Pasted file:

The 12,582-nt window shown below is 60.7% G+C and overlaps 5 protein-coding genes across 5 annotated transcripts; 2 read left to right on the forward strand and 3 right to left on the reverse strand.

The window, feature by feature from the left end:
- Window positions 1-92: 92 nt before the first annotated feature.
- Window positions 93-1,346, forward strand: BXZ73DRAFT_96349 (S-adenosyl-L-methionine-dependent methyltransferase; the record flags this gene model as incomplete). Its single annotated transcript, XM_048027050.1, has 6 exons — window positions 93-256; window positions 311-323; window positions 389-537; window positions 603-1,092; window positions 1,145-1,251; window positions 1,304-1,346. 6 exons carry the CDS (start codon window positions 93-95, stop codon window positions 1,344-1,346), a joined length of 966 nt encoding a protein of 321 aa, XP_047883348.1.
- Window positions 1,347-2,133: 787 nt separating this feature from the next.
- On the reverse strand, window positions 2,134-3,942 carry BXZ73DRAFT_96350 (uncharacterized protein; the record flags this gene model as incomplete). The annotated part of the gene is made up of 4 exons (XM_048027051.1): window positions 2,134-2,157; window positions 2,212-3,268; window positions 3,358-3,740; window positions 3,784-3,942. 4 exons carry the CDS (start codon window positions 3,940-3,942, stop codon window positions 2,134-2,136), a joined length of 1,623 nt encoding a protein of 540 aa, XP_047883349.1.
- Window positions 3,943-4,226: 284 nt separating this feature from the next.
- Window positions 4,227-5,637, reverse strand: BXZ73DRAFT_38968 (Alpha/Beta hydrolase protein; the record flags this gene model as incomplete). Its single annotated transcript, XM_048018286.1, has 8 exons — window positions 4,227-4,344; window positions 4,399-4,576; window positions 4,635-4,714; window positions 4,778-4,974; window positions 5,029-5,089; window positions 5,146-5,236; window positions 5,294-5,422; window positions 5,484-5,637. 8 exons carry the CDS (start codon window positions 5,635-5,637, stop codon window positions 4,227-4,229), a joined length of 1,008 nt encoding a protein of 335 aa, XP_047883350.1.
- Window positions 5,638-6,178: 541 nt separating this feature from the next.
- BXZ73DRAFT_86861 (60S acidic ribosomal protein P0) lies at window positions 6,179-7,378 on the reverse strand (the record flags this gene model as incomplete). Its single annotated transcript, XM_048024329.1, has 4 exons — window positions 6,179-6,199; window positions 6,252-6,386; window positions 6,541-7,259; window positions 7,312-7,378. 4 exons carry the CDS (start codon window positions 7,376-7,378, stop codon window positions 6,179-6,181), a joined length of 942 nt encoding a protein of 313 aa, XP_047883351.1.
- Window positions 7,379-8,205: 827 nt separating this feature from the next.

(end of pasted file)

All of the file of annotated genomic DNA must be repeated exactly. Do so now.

The 12,582-nt window shown below is 60.7% G+C and overlaps 5 protein-coding genes across 5 annotated transcripts; 2 read left to right on the forward strand and 3 right to left on the reverse strand.

The window, feature by feature from the left end:
- Window positions 1-92: 92 nt before the first annotated feature.
- Window positions 93-1,346, forward strand: BXZ73DRAFT_96349 (S-adenosyl-L-methionine-dependent methyltransferase; the record flags this gene model as incomplete). Its single annotated transcript, XM_048027050.1, has 6 exons — window positions 93-256; window positions 311-323; window positions 389-537; window positions 603-1,092; window positions 1,145-1,251; window positions 1,304-1,346. 6 exons carry the CDS (start codon window positions 93-95, stop codon window positions 1,344-1,346), a joined length of 966 nt encoding a protein of 321 aa, XP_047883348.1.
- Window positions 1,347-2,133: 787 nt separating this feature from the next.
- On the reverse strand, window positions 2,134-3,942 carry BXZ73DRAFT_96350 (uncharacterized protein; the record flags this gene model as incomplete). The annotated part of the gene is made up of 4 exons (XM_048027051.1): window positions 2,134-2,157; window positions 2,212-3,268; window positions 3,358-3,740; window positions 3,784-3,942. 4 exons carry the CDS (start codon window positions 3,940-3,942, stop codon window positions 2,134-2,136), a joined length of 1,623 nt encoding a protein of 540 aa, XP_047883349.1.
- Window positions 3,943-4,226: 284 nt separating this feature from the next.
- Window positions 4,227-5,637, reverse strand: BXZ73DRAFT_38968 (Alpha/Beta hydrolase protein; the record flags this gene model as incomplete). Its single annotated transcript, XM_048018286.1, has 8 exons — window positions 4,227-4,344; window positions 4,399-4,576; window positions 4,635-4,714; window positions 4,778-4,974; window positions 5,029-5,089; window positions 5,146-5,236; window positions 5,294-5,422; window positions 5,484-5,637. 8 exons carry the CDS (start codon window positions 5,635-5,637, stop codon window positions 4,227-4,229), a joined length of 1,008 nt encoding a protein of 335 aa, XP_047883350.1.
- Window positions 5,638-6,178: 541 nt separating this feature from the next.
- BXZ73DRAFT_86861 (60S acidic ribosomal protein P0) lies at window positions 6,179-7,378 on the reverse strand (the record flags this gene model as incomplete). Its single annotated transcript, XM_048024329.1, has 4 exons — window positions 6,179-6,199; window positions 6,252-6,386; window positions 6,541-7,259; window positions 7,312-7,378. 4 exons carry the CDS (start codon window positions 7,376-7,378, stop codon window positions 6,179-6,181), a joined length of 942 nt encoding a protein of 313 aa, XP_047883351.1.
- Window positions 7,379-8,205: 827 nt separating this feature from the next.